DIY Non-contact Low Cost AC Voltage Detector


Electric shocks can cause a lot of injury, especially when maintaining and repairing power lines and pylons. It is difficult to isolate and check for voltage in a wire without cutting it. When dealing with such situations, a non-contact voltage detector may come in handy to ensure that voltage is not present before performing any tasks related to electrical system repair. Also, it is always advisable to make sure there is no voltage being supplied before troubleshooting an electronic device at home. DIY Non-Contact Low Cost AC Voltage Detector can help! It uses minimal resources and performs very well when used for such purposes. Whether identifying live or distinguishing line from neutral, low cost AC voltage detectors are available. You can also check the broken wire detector circuit with CD4069, it also works very similar to our circuit.


AC Voltage Detector

1. Components of the AC Voltage Detector

Components needed for our FireWire Detector project, the components needed for this module are listed below and you can find them at your local hobby store.

1.1 3 NPN transistor (BC 547/2N2222)

1.2 220 ohm resistors

1.3 9 volt battery

1.4 Light Emitting Diodes (LEDs)

1.5 buzzer

1.6 copper wire

2. Circuit Diagram and Connection of AC Voltage Detector

Due to the small number of components, the production of the live wire detection circuit is not very complicated. It uses different components including 3 NPN transistors, LED, 220 ohm resistor, 9V battery and a copper wire. The antenna is connected to the base of a first NPN transistor (Q1), the emitter of the first transistor (Q1) is connected to the base of the second emitter (Q2), forming a Darlington pair (further explained). Connect the emitter of the transistor ( Q2 ) to the base of the transistor ( Q3 ) again, then make it act as a switch and help the LED glow. The collector areas of transistors Q1 and Q2 are shorted and connected directly to the positive terminal of the 9V battery, while the collector of transistor Q3 is connected to the LED (D1) cathode (negative) terminal and the anode (positive) terminal is connected to one leg of a 220 ohm resistor ( R1 ), the other end is also connected to the positive pole of the 9V battery.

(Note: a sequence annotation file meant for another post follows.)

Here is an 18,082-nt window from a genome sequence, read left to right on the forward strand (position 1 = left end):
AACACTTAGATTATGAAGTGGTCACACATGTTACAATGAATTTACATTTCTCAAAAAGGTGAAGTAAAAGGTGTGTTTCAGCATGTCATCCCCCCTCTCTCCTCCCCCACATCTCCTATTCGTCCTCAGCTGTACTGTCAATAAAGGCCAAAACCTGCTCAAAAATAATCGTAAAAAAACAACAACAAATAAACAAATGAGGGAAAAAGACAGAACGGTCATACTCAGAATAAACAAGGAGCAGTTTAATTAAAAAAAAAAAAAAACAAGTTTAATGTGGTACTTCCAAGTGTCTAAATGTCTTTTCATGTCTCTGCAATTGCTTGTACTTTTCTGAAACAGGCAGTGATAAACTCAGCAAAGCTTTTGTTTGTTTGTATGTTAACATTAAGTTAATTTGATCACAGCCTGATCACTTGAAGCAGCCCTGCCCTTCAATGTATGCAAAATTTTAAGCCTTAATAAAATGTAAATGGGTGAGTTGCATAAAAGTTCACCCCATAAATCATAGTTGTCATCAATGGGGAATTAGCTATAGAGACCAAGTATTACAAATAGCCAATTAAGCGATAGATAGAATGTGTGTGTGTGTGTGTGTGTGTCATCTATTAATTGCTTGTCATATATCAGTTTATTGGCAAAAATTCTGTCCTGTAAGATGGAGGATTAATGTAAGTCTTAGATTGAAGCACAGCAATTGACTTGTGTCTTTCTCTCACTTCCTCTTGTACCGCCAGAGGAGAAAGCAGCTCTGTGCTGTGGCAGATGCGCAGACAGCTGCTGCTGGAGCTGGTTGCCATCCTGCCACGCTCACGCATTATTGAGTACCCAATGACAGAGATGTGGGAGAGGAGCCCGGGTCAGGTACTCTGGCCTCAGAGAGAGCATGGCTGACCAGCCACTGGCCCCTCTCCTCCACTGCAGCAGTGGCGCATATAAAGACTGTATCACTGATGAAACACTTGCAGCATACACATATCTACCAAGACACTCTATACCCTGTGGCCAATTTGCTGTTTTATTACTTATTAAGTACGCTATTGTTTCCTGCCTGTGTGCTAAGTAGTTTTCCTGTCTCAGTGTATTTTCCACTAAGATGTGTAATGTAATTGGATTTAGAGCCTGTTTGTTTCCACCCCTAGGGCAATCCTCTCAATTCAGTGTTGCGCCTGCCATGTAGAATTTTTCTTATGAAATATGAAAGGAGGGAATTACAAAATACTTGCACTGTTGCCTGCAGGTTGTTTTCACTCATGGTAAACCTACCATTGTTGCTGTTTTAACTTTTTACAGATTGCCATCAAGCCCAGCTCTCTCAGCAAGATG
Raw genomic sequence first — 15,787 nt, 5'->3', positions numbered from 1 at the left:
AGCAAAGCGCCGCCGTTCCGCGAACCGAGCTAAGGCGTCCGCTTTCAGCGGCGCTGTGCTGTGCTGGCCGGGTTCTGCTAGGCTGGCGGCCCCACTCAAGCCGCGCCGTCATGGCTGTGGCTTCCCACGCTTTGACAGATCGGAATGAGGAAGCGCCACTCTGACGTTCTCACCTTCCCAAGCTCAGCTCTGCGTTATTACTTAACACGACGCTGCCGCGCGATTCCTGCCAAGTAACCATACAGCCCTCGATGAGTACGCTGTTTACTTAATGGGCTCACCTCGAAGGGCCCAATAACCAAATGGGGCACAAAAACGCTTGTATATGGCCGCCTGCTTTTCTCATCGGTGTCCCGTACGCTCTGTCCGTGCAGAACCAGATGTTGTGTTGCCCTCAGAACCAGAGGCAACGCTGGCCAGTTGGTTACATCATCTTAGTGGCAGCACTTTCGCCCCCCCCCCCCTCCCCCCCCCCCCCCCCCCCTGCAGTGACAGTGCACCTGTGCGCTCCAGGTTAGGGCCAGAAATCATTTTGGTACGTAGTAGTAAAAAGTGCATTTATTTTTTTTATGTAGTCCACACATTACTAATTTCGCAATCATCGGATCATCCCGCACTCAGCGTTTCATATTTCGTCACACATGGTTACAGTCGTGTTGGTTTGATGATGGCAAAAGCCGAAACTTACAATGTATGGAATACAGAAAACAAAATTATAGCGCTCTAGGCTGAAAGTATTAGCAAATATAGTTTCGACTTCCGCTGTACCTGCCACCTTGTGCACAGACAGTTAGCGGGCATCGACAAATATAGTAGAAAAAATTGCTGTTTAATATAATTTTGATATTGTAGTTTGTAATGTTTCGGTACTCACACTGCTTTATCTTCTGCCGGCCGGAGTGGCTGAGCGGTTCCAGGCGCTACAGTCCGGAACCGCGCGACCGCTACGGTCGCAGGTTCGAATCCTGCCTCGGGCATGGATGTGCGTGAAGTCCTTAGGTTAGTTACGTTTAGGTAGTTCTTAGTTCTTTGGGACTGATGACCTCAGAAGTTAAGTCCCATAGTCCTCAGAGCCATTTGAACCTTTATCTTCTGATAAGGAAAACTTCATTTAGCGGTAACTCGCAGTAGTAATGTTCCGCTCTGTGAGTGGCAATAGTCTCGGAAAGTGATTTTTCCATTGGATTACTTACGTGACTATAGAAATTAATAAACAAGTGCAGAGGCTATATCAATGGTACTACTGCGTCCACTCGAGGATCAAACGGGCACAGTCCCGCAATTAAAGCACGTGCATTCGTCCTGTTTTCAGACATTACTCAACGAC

3. Operation of AC Voltage Detector

The copper wire is twisted to act as an antenna, which detects any electromagnetic induction around it and produces a very low signal. After that, a series of transistors come into play. The signal from the antenna may enter the base of transistor Q1 in nanoamps, where Ic = β × Ib. Since the Beta ( β ) value is very large (around 110-800), this in turn gives us a larger collector to emitter current as output. The process repeats again, with the emitter of transistor Q1 going to the base of transistor Q2. Therefore, further increase the current level Beta (β) times. Transistor Q3 acts as a switch and turns on the LED and buzzer when current is supplied to the base terminal of transistor Q3.

Tip: The sensitivity of the module can be changed by increasing or decreasing the size of the antenna coil.

Requires multiple transistors (Darlington pairs)

Darlington pairs are also known as super-alpha circuits. It is an arrangement of standard bijunction transistors (NPN and PNP) with their bases and emitters connected to increase the sensitivity and gain of the transistor. For our live wire detector project we can put them to use to increase the gain and generate more current to switch the third transistor Q3. Output gain is simply the Beta (β) of a single transistor multiplied by the input current supplied to it. Therefore, we get a higher gain output.

Output current: β1 × β2 × input current

Since two identical NPN transistors are used to form a Darlington pair, so that Beta1(β1)/hfe1 and Beta2(β2)/hfe2 are equal, the current gain will be:

β1 = β2

Ic = (β1 + (β1×β2) + β2) × Ib

Ic = (β^2) × Ib (negligible because 2β is very small)

4. Testing of the AC Voltage Detector

The DIY AC Voltage Detector Module is powered by a 9V battery and ready to detect any AC voltage. Move the module and antenna along the live wire and you can see the LED light up and the buzzer start beeping, as shown in the picture below, our circuit is placed near the live wire that powers the RPS.

The antenna on the circuit board detected an electromagnetic signal, so it was a live wire and should be handled with care.

Trial Sample
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